Without a Crystal Ball

Our Journey through Chronic Illness & Autism

Hey there!

How have you been? Wow, man time flies! We have known each other for 4 years, and I just want to say something. We are over you. See, I have been fighting with you for a while. Each and every day, I have tried ways to make you not be there. We have tried chewy sticks, smelling food, eliminating food, adding food, reducing textures, pureeing, mashing, and even liquifying the food. It’s come to my attention that it isn’t working anymore. It’s not me, it’s you. See you make it very difficult for my son to swallow and chew. His therapists say it’s a sensory disorder, but I know it is fear. He has choked and vomited so many times from trying to eat, and he knows it’s hard to eat. He isn’t overwhelmed by you, he’s afraid of you. I guess I can’t really blame him. If my tongue didn’t move laterally, having food in my mouth with no means to get it down my throat would be terrifying. Lately, he even cries in panic when food is in his mouth and he shouts with tears “GET IT OUT”. The look on his face is always pure terror.

I have been doing this all wrong for the last 4 years. If my child were blind, I would not force him to see. I wouldn’t make him try to visualize and see the ground. I would find ways to help him navigate the world without his vision. We would take steps to empower him, and help him gain independence. We took steps last year to help him gain independence. He had surgery to get a feeding tube placed, but we still hoped he would want to eat by mouth. I had strong hope that he would feel less stressed about food. In many ways it did improve his feelings about food. He simply didn’t want to eat much of anything. Once he got proper nutrition, he started bouncing off the walls in excitement. His speech exploded, his eagerness to learn was expanding, and he gained the ability to jump, hop and dance. Having a tube gave him freedom. For the first time in his life he had energy to do what he wanted to do, and food was the last thing on his mind. We lost several years in development sitting at a table hoping everything we tried would make him swallow. Now it’s time to leave the table.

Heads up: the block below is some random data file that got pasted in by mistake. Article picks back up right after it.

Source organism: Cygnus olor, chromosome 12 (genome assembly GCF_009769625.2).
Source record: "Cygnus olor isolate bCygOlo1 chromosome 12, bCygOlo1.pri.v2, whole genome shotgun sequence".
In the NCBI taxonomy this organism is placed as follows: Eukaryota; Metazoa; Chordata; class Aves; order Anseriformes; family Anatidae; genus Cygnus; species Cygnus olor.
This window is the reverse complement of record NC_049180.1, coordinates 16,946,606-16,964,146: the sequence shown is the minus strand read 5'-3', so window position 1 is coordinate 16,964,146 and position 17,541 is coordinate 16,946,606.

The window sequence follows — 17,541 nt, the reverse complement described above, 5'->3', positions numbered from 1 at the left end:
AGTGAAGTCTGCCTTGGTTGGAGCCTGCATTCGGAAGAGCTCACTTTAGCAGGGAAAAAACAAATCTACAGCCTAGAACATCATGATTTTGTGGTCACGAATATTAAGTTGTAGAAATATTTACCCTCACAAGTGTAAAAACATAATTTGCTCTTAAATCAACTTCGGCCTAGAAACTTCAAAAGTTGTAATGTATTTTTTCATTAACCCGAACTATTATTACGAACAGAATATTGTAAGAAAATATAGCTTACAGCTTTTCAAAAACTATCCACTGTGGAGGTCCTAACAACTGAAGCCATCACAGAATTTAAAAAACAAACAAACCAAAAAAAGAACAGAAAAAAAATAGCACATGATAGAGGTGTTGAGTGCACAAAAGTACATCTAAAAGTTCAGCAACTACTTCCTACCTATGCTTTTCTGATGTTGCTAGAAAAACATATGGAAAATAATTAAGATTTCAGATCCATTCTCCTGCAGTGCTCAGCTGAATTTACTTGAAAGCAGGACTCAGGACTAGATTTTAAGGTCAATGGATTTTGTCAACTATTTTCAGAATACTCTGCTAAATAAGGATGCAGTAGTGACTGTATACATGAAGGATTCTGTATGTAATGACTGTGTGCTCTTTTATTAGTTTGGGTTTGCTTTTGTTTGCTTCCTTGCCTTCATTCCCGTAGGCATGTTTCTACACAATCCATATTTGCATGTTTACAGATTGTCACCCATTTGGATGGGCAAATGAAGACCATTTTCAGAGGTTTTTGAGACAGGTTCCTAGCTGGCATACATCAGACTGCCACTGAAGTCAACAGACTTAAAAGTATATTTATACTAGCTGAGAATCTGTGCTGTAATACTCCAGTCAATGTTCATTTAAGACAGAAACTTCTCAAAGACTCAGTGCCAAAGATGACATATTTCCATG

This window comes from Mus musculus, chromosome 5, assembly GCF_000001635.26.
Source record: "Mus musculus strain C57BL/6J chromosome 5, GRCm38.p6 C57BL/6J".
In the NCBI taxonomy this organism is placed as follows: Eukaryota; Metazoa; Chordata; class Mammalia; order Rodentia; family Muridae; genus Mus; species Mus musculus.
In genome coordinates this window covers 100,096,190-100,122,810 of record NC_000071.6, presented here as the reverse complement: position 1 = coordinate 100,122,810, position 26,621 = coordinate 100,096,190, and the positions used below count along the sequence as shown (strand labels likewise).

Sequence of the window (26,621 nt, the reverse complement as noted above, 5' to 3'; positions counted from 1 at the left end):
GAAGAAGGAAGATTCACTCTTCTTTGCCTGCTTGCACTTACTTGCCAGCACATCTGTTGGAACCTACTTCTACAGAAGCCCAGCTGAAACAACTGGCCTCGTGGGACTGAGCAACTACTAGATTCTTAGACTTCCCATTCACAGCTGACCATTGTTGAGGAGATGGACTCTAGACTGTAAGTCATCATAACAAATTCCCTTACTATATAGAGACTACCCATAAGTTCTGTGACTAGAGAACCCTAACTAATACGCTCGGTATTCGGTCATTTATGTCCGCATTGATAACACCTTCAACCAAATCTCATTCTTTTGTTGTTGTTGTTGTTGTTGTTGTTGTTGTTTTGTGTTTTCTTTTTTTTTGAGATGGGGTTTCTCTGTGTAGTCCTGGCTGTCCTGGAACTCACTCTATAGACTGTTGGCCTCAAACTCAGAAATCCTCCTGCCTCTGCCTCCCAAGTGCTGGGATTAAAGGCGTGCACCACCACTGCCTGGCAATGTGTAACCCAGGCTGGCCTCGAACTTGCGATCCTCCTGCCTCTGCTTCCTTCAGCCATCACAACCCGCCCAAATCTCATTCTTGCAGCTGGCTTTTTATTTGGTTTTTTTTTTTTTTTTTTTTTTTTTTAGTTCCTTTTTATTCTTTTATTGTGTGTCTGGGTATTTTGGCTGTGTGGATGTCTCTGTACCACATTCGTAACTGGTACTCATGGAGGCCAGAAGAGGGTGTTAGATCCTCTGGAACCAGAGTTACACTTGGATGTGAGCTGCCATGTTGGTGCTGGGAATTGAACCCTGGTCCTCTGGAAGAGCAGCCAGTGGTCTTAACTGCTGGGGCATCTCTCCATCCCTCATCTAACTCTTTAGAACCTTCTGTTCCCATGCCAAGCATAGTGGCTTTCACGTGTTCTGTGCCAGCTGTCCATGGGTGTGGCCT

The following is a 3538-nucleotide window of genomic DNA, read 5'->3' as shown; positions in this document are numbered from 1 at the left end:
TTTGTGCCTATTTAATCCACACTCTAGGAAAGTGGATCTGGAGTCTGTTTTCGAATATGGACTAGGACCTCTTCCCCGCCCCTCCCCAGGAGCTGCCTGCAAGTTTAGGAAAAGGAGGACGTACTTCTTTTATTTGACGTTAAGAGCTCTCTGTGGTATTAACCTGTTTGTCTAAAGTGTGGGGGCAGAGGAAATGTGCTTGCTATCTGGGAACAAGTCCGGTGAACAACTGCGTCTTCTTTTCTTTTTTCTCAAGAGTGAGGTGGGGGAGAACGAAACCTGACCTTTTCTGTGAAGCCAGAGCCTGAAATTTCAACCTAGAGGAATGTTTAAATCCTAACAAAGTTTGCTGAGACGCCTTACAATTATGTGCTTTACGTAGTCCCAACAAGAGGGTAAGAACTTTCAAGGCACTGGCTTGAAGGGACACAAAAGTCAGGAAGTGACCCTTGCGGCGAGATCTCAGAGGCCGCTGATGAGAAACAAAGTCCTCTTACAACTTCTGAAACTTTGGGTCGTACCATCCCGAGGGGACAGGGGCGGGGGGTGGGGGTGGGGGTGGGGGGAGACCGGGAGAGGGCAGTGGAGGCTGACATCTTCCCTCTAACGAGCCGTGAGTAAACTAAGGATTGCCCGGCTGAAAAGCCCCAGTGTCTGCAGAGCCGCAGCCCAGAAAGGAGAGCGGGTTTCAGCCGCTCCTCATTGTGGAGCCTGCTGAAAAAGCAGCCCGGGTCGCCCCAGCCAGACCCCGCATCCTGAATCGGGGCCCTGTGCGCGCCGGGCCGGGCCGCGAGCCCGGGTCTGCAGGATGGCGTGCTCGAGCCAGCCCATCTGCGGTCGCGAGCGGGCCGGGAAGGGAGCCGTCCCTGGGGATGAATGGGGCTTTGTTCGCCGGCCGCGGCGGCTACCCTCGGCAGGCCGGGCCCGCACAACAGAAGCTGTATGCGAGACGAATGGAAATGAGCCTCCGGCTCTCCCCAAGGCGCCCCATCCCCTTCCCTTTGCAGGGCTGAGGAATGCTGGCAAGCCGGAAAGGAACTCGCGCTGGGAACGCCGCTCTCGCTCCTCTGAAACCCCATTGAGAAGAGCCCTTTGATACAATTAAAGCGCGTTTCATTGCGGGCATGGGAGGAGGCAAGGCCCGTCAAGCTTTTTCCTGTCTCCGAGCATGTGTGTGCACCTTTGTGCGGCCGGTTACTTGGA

A few nights ago I was tucking him to sleep he said something to me that changed everything. It was four really simple words. He was looking at his feeding pump and the G-tube extension, and he looked up to me and said it. “Mommy, I feel better.” I looked at him sort of stumped. I wasn’t really sure what he meant. He is at an age where a lot of really cute things come out of his mouth. I wanted to clarify with him, and I leaned in to him to ask him what he meant. “I feel better when I have food,” he reiterated to me. I again wanted to clarify what he meant by food, and I asked him if he meant food that he eats by his mouth or food that goes in his tummy. He picked up the extension in his hands, and he said, “The food that you connect to my tummy. It makes me feel better.” That was then followed up by “Eating is really hard.”

In that very moment, it hit me like a ton of bricks. He’s been trying to tell me this for years. With his tears, screaming, choking, coughing, and by shaking his head violently at me, he has been trying to tell me it’s too hard for him to eat. For all this time, I have ignored it and just fought through it hoping it would just one day click for him. It’s not going to just click. Why haven’t I seen it? He can do many, many things, but he cannot eat. And guess what? It’s ok! He doesn’t need to eat. He has this amazing tube that provides him all the nourishment he needs. Now he is free to explore the world unencumbered by his feeding disorder. He can watch us eat and inquire about our food, but he has the right and the ability to tell us he doesn’t want to eat it or even try the food. He finally has a choice. His choice was loud and clear, and he doesn’t want to fight with you anymore.

Today we will stop fighting with you. We will abandon the Sensory Therapy we have been doing to help him because we know it’s not sensory related. As his mother, I will enable him to have the choice to not eat and use his tube for nutrition. I have learned something so valuable in this journey with you, Feeding Disorder, and that is that Fed is the best way to be. His fed doesn’t look like mine, and it doesn’t look like the majority of the world. For him, this fed is the best way to get him the nutrition, it enables his brain to learn, and he has energy to finally play. When he is ready to tackle you on his terms, I will gladly guide the way and help him learn to eat. However, he has told me he isn’t ready, and he likes the way he feels when he can just use his tube. In a way, you won the battle, but we will win the war because we found a way to bypass your obstacles. He is getting everything he needs, and he doesn’t need you in his life anymore! We will embrace his tube, and if he wants to use it for life, that is his choice.


The very proud mom of a Tubie


One thought on “A letter to my son’s Feeding Disorder

  1. RealMaryZ says:

    Wow! Congratulations! Great post.


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